Workshops to give people a real taste of cooking, the Neolithic way

9 February 2018

House reconstruction Durrington Walls
(Image courtesy of English Heritage, drawing by Drew Smith)

Archaeologists from Cardiff University are collaborating with colleagues from the University of York and English Heritage to explore the food consumed by the masses who constructed the world heritage site, Stonehenge.

Funded by the Arts and Humanities Research Council, Consuming Prehistory will give people a taste of the recent findings about our ancestors’ food preparation and consumption which have been unearthed in the Feeding Stonehenge Project.

Consuming Prehistory complements the FEAST! exhibition at the Stonehenge Visitor Centre, and will allow the public to consider and explore:

  • What did our Neolithic ancestors actually eat, and how did they prepare and cook?
  • Just how far did people travel to build or to gather at Stonehenge?
  • How did they manage to source food for such large numbers of people?

Opportunities to discover more will be available for all, online and nationwide, at a series of events throughout 2018 – including in the locality of the world heritage site. Participants can expect to discover more about how our prehistoric ancestors at Stonehenge produced, preserved, prepared and presented food. At special workshops, schoolchildren, families, young adults and local community groups will be able to get hands-on with archaeological materials and ancient technologies, and will compare social eating today with life millennia ago, thanks to fascinating, recently discovered evidence. Activities will range from recreating and trialling Neolithic cooking pots to butchering with stone tools. Additionally, people across the globe will be able to access web-based educational resources designed for teaching from key stages two to five as part of the project.

The archaeologists are also developing interactive and tailored workshops to take to UK festivals - the present-day equivalent of mass gatherings at Stonehenge and nearby Durrington Walls - in a winning formula pioneered by Guerilla Archaeology. These will include Lunar Festival (27th-29th July 2018) and The Settlement at Green Man (13th-15th August 2018).

Delivered across the UK by archaeologists, scientists and artists, pop-up collective Guerilla Archaeology has already encouraged thousands of people to engage directly with the discipline at some of the world’s best-known festivals.

Head of Archaeology and Conservation at Cardiff University’s School of History, Archaeology and Religion and creator of Guerilla Archaeology, Dr Jacqui Mulville said: “The appetite for archaeology, and for all things Stonehenge, seems to be insatiable. Recent work has provided fascinating new insights into food and feasting in prehistory. At the same time, initiatives such as Guerrilla Archaeology have shown that people from all walks of life are hungry to learn more about the past and want be actively involved in exploring and interpreting archaeological information.”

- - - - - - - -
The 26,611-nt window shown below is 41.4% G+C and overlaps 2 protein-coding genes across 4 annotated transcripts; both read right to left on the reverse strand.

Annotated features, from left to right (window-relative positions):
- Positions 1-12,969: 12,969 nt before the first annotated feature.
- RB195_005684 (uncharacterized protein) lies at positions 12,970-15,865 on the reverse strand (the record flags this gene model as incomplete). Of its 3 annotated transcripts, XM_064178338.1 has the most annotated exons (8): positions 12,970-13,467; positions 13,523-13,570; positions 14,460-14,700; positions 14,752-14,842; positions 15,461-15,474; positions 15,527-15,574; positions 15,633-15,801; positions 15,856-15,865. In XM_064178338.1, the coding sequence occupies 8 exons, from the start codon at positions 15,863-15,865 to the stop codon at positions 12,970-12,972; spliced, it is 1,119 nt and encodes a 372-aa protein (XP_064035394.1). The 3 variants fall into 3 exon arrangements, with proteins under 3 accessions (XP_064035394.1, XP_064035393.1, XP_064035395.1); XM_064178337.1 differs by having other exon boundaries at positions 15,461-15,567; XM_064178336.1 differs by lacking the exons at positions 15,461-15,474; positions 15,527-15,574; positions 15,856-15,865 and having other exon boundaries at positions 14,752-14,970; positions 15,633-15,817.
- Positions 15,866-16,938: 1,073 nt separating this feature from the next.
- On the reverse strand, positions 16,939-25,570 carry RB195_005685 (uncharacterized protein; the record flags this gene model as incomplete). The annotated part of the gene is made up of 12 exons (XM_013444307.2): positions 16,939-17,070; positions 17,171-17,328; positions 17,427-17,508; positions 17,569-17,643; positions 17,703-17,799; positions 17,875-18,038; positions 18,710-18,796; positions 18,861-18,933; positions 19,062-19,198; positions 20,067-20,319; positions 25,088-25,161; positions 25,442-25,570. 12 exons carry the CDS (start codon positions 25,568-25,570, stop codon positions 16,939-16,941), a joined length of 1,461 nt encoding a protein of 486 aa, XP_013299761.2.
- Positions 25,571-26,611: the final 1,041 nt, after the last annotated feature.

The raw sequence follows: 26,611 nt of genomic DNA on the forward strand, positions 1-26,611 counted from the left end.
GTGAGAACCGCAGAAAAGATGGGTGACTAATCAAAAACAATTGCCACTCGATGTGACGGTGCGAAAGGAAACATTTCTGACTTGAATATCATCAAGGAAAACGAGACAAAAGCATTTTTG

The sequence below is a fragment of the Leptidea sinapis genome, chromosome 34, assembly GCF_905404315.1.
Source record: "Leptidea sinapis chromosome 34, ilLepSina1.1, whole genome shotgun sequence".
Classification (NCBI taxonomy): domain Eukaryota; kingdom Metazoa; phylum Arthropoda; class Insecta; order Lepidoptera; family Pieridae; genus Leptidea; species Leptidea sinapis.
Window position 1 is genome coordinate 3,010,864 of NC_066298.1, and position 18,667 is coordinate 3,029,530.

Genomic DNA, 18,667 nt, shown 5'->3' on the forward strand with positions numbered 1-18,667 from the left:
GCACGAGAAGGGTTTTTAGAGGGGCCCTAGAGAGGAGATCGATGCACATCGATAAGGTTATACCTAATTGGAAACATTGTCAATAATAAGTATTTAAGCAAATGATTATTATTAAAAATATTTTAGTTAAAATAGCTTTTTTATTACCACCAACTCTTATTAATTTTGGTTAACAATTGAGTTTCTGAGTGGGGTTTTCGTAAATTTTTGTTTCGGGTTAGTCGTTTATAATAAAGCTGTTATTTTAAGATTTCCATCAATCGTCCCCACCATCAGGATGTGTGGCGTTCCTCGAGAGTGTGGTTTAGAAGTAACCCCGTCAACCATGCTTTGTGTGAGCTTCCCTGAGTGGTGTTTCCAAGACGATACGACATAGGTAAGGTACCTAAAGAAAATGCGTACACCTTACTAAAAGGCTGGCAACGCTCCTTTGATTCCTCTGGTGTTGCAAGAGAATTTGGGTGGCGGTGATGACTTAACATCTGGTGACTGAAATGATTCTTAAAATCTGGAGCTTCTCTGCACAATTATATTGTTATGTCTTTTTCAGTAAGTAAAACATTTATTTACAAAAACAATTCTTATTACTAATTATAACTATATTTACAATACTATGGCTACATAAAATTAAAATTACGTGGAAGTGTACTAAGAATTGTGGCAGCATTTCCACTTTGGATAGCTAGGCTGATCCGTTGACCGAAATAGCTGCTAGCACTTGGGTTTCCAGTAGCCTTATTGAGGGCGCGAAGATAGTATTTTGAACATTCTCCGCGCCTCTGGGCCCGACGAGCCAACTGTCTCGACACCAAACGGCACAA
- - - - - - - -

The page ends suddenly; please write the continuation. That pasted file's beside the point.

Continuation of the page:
She added: “This project is all about creating exciting opportunities for the public to engage with archaeological research. Lucky visitors to Stonehenge will have the opportunity to learn more at special events both at the Stonehenge Visitor Centre, and via food-focused workshops in the local area which will enable groups in the region to get involved with the heritage on their doorsteps. Key is that anyone anywhere online will have access to specially-designed activities, including a prehistoric menu competition.”

Working on the project at Cardiff University, zooarchaeologist and Lecturer in Bioarchaeology Dr Julia Best explains more about what to expect: “Just like today, feasting and food sharing were important for our ancient ancestors. Prehistoric food was not just a bowl of grey, boring gruel. We have evidence for roast pork, cheese products, and probably beef stews. These foods are still very much part of our lives, and we know that they were all consumed in the Neolithic world. In our workshops people of all ages will be able to get hands-on with archaeological animal bones, see for themselves how meat was cooked, and even try cooking prehistoric-style, using the types of utensils to hand thousands of years ago.”

The Consuming Prehistory project culminates at Stonehenge on the 1st-2nd of September 2018 with a special event focussing on feasting. For the latest information including updates on events around the UK, follow the Consuming Prehistory blog.